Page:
Sunday, September 11, 2011

I am not teaching 9-11 tomorrow

by Mike Kaechele

Today has been a reflective day for me. I have thought more about what that day felt like than I have since the actual day. The numbness, staring at the TV for hours and feeling like it was not real...

I will talk with 9th graders who were 4 or 5 years old at the time, about it a bit tomorrow. I am guessing they will have a few questions. But I will not teach about it.

My own son who was born less than a month after that awful day asked me why they did it. My wife said it was because they hate us. But that is not the real answer, not a complete answer. The next obvious question is why do people hate us? Many would bring up religion, power, and economics. These are all part of the answer but the truth is so much deeper.
by JasonePowell

The truth is that 9/11 is the result of a complicated story involving the United States, Europe, Israel, Russia, and the Middle East going back to World War II and before. It is a story of war, imperialism, greed, oil, hate, Cold War, and propaganda. There have been many innocent lives lost in this story, but there are no innocent nations.

And the story continues in Afghanistan, Iraq, Iran, Palestine, and beyond. There have been many individual heroes and villains in this story, but the United States (unfortunately) is not the hero of this story but just another self-interested party. The story of 9/11 and the following wars in Afghanistan and Iraq is complex, messy, twisted, and historically based. It can not be summed up in a few words of a 5 minute YouTube video. What happened on September 11, 2001 was an incredible tragedy and I mourn with all of the families of victims this day.

I will never excuse or defend the actions of the terrorists on that day. But the terrorists did not act for no logical reason (at least from their perspective). It is important that we understand the background of this story and their reasons for attacking. Only then can we decide an appropriate response to that day.

Tomorrow will be the fifth day of school. My students are not ready for all of this. Most adults students have little background knowledge of the Middle East and the politics there. So I can't really teach about 9/11 tomorrow, but perhaps by the end of the year students can learn about it in its proper historical context and begin to try to make sense of it themselves...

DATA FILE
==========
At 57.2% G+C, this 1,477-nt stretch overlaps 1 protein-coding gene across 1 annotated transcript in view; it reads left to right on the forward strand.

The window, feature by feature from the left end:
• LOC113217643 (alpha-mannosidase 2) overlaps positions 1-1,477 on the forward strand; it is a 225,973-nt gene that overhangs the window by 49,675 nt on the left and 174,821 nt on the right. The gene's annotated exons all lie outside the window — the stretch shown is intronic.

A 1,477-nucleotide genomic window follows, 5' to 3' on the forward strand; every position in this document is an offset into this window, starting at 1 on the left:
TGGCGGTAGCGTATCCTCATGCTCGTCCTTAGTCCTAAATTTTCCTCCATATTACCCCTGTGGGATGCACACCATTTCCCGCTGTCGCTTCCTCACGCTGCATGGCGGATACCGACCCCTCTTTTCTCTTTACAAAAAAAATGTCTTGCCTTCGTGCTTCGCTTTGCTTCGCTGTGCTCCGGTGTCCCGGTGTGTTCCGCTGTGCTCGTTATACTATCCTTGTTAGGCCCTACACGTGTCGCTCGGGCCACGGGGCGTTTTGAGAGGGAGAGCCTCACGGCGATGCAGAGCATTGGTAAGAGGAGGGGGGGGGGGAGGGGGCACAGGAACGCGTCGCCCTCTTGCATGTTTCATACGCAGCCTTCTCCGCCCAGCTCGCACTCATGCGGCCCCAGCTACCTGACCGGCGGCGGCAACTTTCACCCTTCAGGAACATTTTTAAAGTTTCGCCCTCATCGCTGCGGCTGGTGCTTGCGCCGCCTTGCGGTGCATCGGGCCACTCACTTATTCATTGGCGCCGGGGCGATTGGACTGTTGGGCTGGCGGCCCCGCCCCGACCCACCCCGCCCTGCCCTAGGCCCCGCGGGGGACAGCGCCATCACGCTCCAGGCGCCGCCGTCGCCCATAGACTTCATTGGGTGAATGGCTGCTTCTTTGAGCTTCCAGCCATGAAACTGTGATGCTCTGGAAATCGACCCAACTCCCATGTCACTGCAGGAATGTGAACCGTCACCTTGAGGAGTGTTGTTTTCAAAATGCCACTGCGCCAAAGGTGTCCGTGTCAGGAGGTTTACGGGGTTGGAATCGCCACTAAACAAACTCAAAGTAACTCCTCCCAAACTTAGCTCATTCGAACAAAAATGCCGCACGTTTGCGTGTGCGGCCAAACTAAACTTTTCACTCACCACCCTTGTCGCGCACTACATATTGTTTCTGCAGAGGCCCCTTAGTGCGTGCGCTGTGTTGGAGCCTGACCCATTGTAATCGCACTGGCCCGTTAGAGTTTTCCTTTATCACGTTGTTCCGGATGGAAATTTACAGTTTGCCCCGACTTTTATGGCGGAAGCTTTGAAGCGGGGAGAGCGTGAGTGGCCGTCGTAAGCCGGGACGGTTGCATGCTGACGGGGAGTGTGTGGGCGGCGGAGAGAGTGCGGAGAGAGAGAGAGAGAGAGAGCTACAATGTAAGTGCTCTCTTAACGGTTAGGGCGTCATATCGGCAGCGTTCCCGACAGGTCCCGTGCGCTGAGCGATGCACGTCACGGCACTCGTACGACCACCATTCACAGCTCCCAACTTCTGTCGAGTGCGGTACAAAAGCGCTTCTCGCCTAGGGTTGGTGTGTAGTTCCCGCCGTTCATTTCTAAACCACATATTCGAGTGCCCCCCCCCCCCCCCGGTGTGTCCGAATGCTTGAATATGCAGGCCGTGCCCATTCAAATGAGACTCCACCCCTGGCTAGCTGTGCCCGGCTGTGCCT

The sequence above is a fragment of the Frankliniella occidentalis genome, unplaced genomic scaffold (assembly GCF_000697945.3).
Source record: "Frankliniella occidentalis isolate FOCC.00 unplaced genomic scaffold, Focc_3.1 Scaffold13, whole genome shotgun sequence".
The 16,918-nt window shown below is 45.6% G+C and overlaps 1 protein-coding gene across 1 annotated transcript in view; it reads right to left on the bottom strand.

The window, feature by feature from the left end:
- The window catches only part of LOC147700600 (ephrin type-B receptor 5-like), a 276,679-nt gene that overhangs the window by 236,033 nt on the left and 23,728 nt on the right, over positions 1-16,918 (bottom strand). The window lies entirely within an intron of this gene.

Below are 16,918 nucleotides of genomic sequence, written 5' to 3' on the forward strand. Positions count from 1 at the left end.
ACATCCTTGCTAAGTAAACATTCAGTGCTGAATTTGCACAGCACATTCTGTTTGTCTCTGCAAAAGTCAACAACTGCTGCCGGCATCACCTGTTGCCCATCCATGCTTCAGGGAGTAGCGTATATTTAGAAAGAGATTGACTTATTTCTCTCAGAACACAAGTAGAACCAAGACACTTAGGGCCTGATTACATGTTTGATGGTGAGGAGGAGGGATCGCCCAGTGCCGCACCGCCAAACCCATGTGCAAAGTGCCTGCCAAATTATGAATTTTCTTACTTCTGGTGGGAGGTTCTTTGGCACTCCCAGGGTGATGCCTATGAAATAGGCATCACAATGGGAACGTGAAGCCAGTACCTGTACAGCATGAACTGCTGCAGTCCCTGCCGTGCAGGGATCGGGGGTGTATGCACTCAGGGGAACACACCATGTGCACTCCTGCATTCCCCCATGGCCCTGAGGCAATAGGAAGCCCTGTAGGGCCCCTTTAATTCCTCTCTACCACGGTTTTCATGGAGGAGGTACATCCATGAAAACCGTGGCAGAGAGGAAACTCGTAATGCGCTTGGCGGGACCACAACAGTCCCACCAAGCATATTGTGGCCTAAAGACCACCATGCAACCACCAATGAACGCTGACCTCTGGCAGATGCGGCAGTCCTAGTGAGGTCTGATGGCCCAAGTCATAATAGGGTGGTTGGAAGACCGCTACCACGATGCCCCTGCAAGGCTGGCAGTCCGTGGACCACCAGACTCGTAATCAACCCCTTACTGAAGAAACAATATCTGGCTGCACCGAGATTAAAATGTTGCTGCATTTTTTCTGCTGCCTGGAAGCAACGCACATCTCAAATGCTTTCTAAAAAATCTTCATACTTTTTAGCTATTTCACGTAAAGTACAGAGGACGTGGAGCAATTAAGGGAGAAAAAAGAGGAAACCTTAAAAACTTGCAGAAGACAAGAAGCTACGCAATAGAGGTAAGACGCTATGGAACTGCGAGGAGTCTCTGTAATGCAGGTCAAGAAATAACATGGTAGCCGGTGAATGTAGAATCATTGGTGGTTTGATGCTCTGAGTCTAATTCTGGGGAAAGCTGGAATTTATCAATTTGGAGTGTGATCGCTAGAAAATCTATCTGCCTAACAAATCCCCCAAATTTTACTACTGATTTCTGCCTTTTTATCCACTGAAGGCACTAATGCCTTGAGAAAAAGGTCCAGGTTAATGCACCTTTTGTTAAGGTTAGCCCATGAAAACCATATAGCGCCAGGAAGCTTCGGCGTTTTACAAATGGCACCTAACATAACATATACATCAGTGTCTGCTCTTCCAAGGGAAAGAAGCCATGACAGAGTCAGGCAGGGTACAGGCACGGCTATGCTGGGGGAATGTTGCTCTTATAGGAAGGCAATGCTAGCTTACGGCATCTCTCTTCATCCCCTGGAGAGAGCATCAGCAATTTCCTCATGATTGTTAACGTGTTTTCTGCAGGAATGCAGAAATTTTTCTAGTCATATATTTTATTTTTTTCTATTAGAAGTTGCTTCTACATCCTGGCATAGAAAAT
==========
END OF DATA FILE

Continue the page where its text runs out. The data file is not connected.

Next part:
1. I just expressed these same sentiments to my husband earlier today. I feel inadequate for one. Even with the fact that I understand the complexity of the event. I feel like we are a bit too close to the situation. To wrapped in to really teach it in a way that will do it justice. Especially when I live in a state that is trying to re-write the period of history that many of these issues begin in (age of imperialism in Texas is no more....the appropriate terms are expansionism or exceptionalism). So how do I begin to get the young people to understand the complexity of the world in one day. I the end of the year, I will bring it up. But thanks for your post, because I will now address it in that way tomorrow.

  2. We are having a short prayer service first thing tomorrow (religious school). If they need to talk after, we will remember together. But that is it. I hope they were a community today with their families and friends. Even in my World Lit class, I wait until we are read portions of the Qu'ran, and then their (inevitable) surprise at the peace in the sacred text allows for some discussion of the myriad of issues and truths that resulted in the tragedy. Thanks for this post.

  3. There are too many lenses to see the event through: globalization, imperialism, terrorism, hatred, public memory, economics, transnationalism, etc. When kids come in with no background knowledge, the only place to go is the event itself: the sense of tragedy, the human loss, the confusion, the anger, the hurt. It has to be a story to be explained before an event to be analyzed. The analysis needs to happen, but not on 9/11.

  4. I know that I am a little late in terms of the date; however, I really felt the need to respond to this blog. 9/11 of course is a sensitive topic for most. I chose to have my students reflect on what they remembered from that day. I guided the discussion by asking questions such as How old were you? What grade were you in at the time? What were you doing on that day? What were your parents responses? How does this event affect your life now? (We discussed this one in detail) We took a brief look at the Patriot Act and what it meant for American citizens. We discussed changes in national security, (airports, bus stations, train stations, borders, ports, etc...) Racial Profiling, (this discussion certainly opened up the eyes of my students. They did not realize how much they actually knew about the term itself). Nevertheless, to go into the historical context about why the United States came under attack would take more than just one ninety period to discuss. There are multiple contexts to consider when looking at the events in a historical perspective. Politics, Economics, Religion, Geopolitics, Social Media, globalization, nationalism, etc.. Our class discussion was enlightening. I had my kids write a reflective journal about the discussion that occurred in class. Their responses were simply phenomenal. I was impressed with the level of writing and commitment that my students demonstrated to this task. It showed me that they genuinely care about the events of 9/11. The end of the school year would be an idea for me as well to go into more depth with aforementioned topics above regarding the events of 9/11. My students would have to basic knowledge to retrieve from their long term memory and understand the topic of discussion.


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